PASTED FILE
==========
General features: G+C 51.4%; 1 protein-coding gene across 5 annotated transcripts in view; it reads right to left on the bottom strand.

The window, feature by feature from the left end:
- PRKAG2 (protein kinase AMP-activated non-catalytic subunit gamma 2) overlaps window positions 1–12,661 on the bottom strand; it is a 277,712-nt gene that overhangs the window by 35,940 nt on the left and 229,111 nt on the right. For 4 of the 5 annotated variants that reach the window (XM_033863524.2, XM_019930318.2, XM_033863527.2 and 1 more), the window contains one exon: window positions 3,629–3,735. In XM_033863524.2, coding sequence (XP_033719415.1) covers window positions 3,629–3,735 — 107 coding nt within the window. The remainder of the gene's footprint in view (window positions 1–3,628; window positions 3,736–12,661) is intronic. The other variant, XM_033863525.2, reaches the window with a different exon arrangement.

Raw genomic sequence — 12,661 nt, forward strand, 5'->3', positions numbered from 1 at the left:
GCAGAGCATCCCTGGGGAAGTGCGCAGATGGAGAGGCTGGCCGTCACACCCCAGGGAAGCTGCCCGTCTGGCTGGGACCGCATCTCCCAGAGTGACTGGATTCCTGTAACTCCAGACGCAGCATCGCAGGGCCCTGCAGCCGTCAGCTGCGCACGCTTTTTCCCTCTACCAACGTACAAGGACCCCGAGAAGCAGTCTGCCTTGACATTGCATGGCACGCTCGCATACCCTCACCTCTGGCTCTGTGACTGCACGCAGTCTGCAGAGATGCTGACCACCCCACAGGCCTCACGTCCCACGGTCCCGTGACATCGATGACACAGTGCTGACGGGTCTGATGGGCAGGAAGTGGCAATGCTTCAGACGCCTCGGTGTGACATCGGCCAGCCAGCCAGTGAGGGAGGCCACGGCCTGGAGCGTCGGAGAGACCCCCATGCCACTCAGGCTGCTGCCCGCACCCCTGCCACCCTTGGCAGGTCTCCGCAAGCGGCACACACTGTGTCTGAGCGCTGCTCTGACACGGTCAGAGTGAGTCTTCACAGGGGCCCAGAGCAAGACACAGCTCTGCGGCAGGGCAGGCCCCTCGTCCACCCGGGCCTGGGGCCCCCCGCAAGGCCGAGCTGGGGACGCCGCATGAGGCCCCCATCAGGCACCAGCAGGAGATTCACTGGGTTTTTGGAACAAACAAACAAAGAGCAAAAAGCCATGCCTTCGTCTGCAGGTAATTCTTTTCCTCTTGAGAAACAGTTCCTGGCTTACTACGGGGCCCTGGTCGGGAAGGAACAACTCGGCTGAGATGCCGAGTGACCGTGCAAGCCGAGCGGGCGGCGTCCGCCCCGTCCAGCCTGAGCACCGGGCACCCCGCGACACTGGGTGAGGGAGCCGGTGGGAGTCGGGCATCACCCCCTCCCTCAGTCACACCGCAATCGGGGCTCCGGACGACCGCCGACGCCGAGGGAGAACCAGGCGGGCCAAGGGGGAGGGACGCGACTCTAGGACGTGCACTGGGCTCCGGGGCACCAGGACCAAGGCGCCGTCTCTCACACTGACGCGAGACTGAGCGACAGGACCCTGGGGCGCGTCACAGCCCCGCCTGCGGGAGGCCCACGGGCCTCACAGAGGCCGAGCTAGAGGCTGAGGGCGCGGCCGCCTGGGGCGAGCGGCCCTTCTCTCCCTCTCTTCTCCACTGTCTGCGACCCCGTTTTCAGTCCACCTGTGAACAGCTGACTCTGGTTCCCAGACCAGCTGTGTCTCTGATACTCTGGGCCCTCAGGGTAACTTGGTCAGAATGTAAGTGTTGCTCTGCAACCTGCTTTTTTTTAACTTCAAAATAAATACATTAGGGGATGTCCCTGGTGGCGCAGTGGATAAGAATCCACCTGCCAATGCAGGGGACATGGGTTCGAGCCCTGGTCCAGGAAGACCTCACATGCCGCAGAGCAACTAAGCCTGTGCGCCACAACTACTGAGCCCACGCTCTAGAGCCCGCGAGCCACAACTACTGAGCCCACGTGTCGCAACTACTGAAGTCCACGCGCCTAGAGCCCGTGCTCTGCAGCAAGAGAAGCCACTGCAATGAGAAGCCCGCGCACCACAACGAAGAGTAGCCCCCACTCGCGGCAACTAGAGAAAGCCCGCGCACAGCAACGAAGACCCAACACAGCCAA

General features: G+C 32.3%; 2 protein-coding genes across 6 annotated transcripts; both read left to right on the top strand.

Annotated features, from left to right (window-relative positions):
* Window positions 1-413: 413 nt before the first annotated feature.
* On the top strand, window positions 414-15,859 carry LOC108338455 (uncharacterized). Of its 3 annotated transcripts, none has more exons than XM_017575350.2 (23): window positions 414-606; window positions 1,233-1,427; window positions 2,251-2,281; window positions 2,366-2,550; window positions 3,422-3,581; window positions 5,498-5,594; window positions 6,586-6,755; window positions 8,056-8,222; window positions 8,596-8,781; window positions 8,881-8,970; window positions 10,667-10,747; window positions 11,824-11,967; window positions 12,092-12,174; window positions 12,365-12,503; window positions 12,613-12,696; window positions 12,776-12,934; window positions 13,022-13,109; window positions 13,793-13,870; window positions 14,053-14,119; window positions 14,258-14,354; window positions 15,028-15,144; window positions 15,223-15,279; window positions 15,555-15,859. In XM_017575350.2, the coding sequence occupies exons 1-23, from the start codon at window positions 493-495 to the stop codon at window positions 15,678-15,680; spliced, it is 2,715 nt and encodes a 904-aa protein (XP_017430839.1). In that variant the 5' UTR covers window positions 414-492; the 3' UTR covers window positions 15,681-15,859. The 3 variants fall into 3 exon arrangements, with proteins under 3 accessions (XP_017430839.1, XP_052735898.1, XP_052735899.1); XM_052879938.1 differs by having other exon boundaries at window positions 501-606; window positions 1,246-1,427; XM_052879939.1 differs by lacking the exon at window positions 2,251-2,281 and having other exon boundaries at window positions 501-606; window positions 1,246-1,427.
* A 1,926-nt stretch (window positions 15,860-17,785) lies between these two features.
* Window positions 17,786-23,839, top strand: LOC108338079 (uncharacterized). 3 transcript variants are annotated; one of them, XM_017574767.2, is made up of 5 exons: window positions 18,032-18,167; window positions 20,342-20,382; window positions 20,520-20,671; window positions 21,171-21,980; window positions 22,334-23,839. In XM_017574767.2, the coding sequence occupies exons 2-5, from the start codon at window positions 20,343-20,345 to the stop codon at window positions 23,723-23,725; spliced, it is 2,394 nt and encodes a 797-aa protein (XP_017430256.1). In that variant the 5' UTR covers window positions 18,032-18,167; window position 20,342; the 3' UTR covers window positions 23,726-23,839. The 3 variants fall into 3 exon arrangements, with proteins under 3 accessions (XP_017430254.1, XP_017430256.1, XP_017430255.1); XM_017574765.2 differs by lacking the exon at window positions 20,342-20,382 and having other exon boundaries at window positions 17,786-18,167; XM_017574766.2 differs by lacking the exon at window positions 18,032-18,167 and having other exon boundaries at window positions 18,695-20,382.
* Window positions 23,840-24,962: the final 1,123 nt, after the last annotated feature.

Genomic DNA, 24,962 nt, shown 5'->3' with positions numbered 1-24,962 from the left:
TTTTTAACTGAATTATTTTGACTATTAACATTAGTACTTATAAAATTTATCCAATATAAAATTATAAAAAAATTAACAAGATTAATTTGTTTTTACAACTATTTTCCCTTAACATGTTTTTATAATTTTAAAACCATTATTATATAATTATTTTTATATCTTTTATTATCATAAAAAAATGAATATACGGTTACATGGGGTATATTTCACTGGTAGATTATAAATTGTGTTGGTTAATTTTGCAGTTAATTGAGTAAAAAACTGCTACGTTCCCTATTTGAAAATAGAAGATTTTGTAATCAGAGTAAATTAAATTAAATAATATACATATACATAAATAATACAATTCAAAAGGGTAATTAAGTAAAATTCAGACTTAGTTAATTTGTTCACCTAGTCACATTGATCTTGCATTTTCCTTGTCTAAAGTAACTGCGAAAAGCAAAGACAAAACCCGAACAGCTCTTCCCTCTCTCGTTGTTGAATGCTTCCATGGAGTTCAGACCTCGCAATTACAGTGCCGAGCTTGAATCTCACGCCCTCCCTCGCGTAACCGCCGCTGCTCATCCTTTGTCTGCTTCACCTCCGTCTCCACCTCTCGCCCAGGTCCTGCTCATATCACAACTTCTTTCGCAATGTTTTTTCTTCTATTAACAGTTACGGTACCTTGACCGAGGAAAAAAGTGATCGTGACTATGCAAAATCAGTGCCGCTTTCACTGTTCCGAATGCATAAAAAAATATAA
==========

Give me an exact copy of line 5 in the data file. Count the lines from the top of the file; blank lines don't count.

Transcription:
GCAGAGCATCCCTGGGGAAGTGCGCAGATGGAGAGGCTGGCCGTCACACCCCAGGGAAGCTGCCCGTCTGGCTGGGACCGCATCTCCCAGAGTGACTGGATTCCTGTAACTCCAGACGCAGCATCGCAGGGCCCTGCAGCCGTCAGCTGCGCACGCTTTTTCCCTCTACCAACGTACAAGGACCCCGAGAAGCAGTCTGCCTTGACATTGCATGGCACGCTCGCATACCCTCACCTCTGGCTCTGTGACTGCACGCAGTCTGCAGAGATGCTGACCACCCCACAGGCCTCACGTCCCACGGTCCCGTGACATCGATGACACAGTGCTGACGGGTCTGATGGGCAGGAAGTGGCAATGCTTCAGACGCCTCGGTGTGACATCGGCCAGCCAGCCAGTGAGGGAGGCCACGGCCTGGAGCGTCGGAGAGACCCCCATGCCACTCAGGCTGCTGCCCGCACCCCTGCCACCCTTGGCAGGTCTCCGCAAGCGGCACACACTGTGTCTGAGCGCTGCTCTGACACGGTCAGAGTGAGTCTTCACAGGGGCCCAGAGCAAGACACAGCTCTGCGGCAGGGCAGGCCCCTCGTCCACCCGGGCCTGGGGCCCCCCGCAAGGCCGAGCTGGGGACGCCGCATGAGGCCCCCATCAGGCACCAGCAGGAGATTCACTGGGTTTTTGGAACAAACAAACAAAGAGCAAAAAGCCATGCCTTCGTCTGCAGGTAATTCTTTTCCTCTTGAGAAACAGTTCCTGGCTTACTACGGGGCCCTGGTCGGGAAGGAACAACTCGGCTGAGATGCCGAGTGACCGTGCAAGCCGAGCGGGCGGCGTCCGCCCCGTCCAGCCTGAGCACCGGGCACCCCGCGACACTGGGTGAGGGAGCCGGTGGGAGTCGGGCATCACCCCCTCCCTCAGTCACACCGCAATCGGGGCTCCGGACGACCGCCGACGCCGAGGGAGAACCAGGCGGGCCAAGGGGGAGGGACGCGACTCTAGGACGTGCACTGGGCTCCGGGGCACCAGGACCAAGGCGCCGTCTCTCACACTGACGCGAGACTGAGCGACAGGACCCTGGGGCGCGTCACAGCCCCGCCTGCGGGAGGCCCACGGGCCTCACAGAGGCCGAGCTAGAGGCTGAGGGCGCGGCCGCCTGGGGCGAGCGGCCCTTCTCTCCCTCTCTTCTCCACTGTCTGCGACCCCGTTTTCAGTCCACCTGTGAACAGCTGACTCTGGTTCCCAGACCAGCTGTGTCTCTGATACTCTGGGCCCTCAGGGTAACTTGGTCAGAATGTAAGTGTTGCTCTGCAACCTGCTTTTTTTTAACTTCAAAATAAATACATTAGGGGATGTCCCTGGTGGCGCAGTGGATAAGAATCCACCTGCCAATGCAGGGGACATGGGTTCGAGCCCTGGTCCAGGAAGACCTCACATGCCGCAGAGCAACTAAGCCTGTGCGCCACAACTACTGAGCCCACGCTCTAGAGCCCGCGAGCCACAACTACTGAGCCCACGTGTCGCAACTACTGAAGTCCACGCGCCTAGAGCCCGTGCTCTGCAGCAAGAGAAGCCACTGCAATGAGAAGCCCGCGCACCACAACGAAGAGTAGCCCCCACTCGCGGCAACTAGAGAAAGCCCGCGCACAGCAACGAAGACCCAACACAGCCAA